<?xml version="1.0" encoding="UTF-8" standalone="no"?>
<project xmlns="http://maven.apache.org/POM/4.0.0" xmlns:xsi="http://www.w3.org/2001/XMLSchema-instance"
  xsi:schemaLocation="http://maven.apache.org/POM/4.0.0 http://maven.apache.org/xsd/maven-4.0.0.xsd">




  <name>openHAB Add-ons :: Bundles :: EnOcean Binding</name>


To my knowledge there is no demo app for VS Code (or I haven’t found it yet). The debugger just attaches to a running debug instance of openHAB (which is 3.1.0-SNAPSHOT as well).

You’re right, I did not realize you were using VS Code. Too bad. I’m not used to this environment at all. Sorry, I can’t help further.

You shouldn’t need to install it via the UI, but for some bindings that might be a method to ensure all dependencies are installed (after that the binding should be uninstalled again). Only the binding in the addons-folder should be installed, and putting the jar in that folder should be enough to load it. The only steps I usually need to take is:

  1. Start an OH instance in debug mode (start_debug.bat)
  2. Build the addon (mvn clean install in the bundle directory, or via the IntelliJ UI)
  3. Attach the debugger
  4. Copy or move the jar to the addons directory

There might initially be some error messages from the debugger complaining that the bytecode doesn’t match the source code, this is because an old version of the binding is still loaded, but after a few seconds that is disposed and the new version is loaded instead which has the correct byte code.

Try running these steps manually and see if it works better. You might need to edit the launch.json file and comment out the preLaunchTask line to prevent VSCode from building the jar (not sure if other things might need to be changed as well).

Thank you very much for these helpful instructions. The EnOcean binding uses a serial gateway and thus depends on the module org.openhab.core.config.discovery.usbserial. Unfortunately, uninstalling the binding in the Web UI seems to remove that module as well. After removing the binding, the log shows messages like the following:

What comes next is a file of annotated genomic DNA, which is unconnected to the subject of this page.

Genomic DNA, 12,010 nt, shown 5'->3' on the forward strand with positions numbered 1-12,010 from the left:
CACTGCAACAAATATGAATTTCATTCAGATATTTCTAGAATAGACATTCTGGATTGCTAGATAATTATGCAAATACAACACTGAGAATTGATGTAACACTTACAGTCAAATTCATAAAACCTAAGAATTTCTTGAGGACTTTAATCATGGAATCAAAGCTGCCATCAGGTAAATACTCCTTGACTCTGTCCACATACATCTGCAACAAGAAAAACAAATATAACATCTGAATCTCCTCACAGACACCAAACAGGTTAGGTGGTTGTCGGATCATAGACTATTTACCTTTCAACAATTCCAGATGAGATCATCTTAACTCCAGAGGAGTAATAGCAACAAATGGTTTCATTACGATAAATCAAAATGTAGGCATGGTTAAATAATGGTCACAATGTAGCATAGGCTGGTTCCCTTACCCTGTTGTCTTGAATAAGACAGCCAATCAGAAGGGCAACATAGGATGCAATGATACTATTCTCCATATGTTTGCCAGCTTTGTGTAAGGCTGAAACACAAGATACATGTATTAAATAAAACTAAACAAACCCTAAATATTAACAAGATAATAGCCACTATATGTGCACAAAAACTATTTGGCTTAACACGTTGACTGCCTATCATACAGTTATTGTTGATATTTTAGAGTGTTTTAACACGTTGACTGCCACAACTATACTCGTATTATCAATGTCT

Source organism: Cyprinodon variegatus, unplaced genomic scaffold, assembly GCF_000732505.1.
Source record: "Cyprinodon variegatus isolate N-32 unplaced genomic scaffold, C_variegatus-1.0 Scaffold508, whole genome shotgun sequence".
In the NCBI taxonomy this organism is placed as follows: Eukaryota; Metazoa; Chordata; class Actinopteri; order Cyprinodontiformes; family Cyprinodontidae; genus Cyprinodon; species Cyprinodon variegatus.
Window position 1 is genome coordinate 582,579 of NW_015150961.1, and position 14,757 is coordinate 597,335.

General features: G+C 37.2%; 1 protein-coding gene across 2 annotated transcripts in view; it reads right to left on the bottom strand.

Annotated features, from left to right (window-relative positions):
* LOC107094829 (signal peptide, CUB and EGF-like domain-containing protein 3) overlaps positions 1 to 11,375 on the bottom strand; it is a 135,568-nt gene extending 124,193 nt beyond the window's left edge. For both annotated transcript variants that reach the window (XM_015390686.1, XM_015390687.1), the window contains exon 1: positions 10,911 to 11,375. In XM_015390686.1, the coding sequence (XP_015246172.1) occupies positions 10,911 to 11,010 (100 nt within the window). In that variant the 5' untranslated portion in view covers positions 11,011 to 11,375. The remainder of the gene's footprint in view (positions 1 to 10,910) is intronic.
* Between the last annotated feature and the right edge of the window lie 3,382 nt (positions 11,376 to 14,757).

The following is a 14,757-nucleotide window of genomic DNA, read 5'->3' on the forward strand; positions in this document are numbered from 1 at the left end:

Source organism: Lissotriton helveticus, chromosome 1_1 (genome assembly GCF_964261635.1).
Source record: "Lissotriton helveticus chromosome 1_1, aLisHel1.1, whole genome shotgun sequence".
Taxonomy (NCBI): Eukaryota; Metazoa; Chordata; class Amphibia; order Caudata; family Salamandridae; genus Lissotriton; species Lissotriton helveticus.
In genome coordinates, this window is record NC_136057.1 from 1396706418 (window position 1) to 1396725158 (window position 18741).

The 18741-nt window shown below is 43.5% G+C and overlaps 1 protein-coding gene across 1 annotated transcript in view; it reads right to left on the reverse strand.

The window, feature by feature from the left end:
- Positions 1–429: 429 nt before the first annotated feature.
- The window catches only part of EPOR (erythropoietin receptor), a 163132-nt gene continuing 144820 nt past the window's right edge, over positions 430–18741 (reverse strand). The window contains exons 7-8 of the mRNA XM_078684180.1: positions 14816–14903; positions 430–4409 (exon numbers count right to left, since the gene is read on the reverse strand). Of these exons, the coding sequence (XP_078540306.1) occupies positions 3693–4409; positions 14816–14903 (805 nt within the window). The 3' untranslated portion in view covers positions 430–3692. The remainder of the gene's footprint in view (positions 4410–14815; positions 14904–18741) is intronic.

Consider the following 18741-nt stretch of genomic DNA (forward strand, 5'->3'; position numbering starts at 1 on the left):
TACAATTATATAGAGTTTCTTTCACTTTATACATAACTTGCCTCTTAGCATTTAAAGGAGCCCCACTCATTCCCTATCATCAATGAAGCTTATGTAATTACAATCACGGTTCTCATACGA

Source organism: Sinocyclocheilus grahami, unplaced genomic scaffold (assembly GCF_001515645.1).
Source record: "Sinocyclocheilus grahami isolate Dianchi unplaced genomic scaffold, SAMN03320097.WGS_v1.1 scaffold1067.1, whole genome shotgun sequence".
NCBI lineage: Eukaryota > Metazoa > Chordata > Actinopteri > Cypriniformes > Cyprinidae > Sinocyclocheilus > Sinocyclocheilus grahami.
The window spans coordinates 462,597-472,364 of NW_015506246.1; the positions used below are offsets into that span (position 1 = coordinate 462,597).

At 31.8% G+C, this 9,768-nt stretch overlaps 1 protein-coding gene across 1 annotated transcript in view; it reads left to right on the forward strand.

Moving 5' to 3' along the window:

16:05:05.435 [WARN ] [org.apache.felix.fileinstall         ] - Error while starting bundle: file:/C:/Users/Dietmar/openhab/addons/org.openhab.binding.enocean-3.1.0-SNAPSHOT.jar
org.osgi.framework.BundleException: Could not resolve module: org.openhab.binding.enocean [235]
  Unresolved requirement: Import-Package: org.openhab.core.config.discovery.usbserial

How can I manually add dependencies (in this case usbserial)?

Try running feature:install openhab-transport-serial, I think that should be the only required bundle, but might be others are needed as well

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@pacive: Thank you very much indeed for your support! I managed to apply the changes following your suggestions. And I seem to have fixed the bug as well. :smiley:

I would suggest to add these recommendations (i.e. not to install bindings using the Web UI and to install potential dependencies using the console) to the VS code documentation.